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Bento Recipe: Naan

 
   
 

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Making naan was a leap of faith. I've never had naan, or if I have I don't recall it, but I remember a friend posting about how good it was, and I found a recipe that looked interesting, so... why not?

What you need:

    Not pita4 cups of all-purpose flour
    1 tsp of baking powder
    1/4 tsp of baking soda
    1 teaspoon of salt
    1 beaten egg
    6 tbsp of room-temperature plain yogurt
    3 tablespoons of butter (or ghee, if you have it)
    1 cup of lukewarm milk
    a little vegetable oil
    a little olive oil

Chewy(I tried making this dough with my bread machine, and the result was utterly flat, dense slabs of bread. I think the heating stage took all the rise out of the baking powder & soda. So, I recommend making this by hand.)

Mix the flour, baking soda & powder, and salt in a bowl. Mix in the egg, yogurt, and butter or ghee. Pour in 1/2 of the cup of milk and mix; add the rest, a tablespoon at a time, until the mix balls up. Put the doughball on a floured working surface and knead it until it becomes smooth and elastic. If the dough is too wet and sticky from overmilking, let it soak up flour as you knead it until it reaches the proper texture. Lightly grease a bowl with the vegetable oil and roll the doughball around in it until it is coated with oil, then put a damp cloth on top and set it aside somewhere for two hours.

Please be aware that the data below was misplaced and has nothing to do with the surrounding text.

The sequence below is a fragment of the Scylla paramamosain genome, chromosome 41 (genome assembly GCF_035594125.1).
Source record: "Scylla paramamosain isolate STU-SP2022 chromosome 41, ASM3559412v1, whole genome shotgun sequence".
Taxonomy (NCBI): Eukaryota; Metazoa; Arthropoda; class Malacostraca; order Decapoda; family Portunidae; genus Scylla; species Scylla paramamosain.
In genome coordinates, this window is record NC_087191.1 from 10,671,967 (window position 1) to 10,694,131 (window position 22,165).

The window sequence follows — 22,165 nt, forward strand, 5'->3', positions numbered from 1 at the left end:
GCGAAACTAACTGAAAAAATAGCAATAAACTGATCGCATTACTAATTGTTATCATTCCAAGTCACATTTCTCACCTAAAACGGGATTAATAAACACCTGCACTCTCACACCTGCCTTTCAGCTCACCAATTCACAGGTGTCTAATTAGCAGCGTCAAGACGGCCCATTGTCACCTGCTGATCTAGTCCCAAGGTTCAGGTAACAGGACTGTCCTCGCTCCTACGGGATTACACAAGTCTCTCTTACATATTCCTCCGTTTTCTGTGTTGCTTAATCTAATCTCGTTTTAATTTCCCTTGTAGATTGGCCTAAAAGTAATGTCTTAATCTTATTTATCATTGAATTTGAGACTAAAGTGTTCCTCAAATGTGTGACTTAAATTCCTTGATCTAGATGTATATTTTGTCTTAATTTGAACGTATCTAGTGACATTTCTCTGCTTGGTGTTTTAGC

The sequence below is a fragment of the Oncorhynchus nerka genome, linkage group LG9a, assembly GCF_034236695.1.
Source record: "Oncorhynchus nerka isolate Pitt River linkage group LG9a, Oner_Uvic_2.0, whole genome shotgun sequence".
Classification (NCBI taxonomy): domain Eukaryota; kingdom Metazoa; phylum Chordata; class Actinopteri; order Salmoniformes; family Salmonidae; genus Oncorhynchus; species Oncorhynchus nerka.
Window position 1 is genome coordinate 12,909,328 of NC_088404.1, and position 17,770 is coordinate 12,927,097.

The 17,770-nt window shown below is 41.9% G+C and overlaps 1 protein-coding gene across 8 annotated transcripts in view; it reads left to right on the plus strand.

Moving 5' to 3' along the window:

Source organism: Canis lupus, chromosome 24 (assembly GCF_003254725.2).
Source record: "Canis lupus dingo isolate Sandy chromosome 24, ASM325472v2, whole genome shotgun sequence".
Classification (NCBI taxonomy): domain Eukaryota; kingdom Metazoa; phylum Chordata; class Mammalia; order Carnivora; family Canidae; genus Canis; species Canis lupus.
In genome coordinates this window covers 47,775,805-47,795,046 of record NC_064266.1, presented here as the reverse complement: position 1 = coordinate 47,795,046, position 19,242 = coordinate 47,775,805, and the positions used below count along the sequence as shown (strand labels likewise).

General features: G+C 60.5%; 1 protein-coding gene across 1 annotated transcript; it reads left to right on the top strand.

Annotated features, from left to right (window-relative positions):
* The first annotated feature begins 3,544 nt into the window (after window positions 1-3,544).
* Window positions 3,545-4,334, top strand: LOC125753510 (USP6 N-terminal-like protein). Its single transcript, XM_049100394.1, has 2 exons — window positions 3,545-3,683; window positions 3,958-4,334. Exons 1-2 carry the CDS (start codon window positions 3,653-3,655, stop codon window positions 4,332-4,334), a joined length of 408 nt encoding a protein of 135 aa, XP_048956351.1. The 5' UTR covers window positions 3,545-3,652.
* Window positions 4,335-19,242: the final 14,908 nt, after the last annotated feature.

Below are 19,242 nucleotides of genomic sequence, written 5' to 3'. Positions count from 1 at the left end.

Preheat your own to 400. Dump the dough out onto a floured working surface and knead it for a few minutes more. Tear it into eight pieces (or more or less, depending on what size you want your units of naan to be), roll them into balls, and then flatten them with a rolling pin into tortilla-thin discs. Brush the dough discs lightly on both sides with olive oil and set them on a  greased baking sheet. Bake them for 6-10 minutes, until they get puffy and start to brown on both sides.

FilledLet cool, then serve. Feel free to tear them into chunks rather than being all polite and using a bread knife! If you refrigerate these they can get brittle; microwaving them for 10-15 seconds will soften them again.

I've also made these with bread flour and cooked them for 20 minutes. The result, as shown in the second picture, was thicker, chewier flatbread that I wouldn't call authentic naan, but I would call delicious.

Another variation is stuffed naan, as shown at the right. Just roll out some naan, put the filling on one half, then fold it over - pressing down from the center out to avoid trapping too much air inside - and seal the edges by pressing them together firmly. So far I've tried shredded cheddar cheese, anko, and brown sugar & raisins. The latter was especially nice and desserty.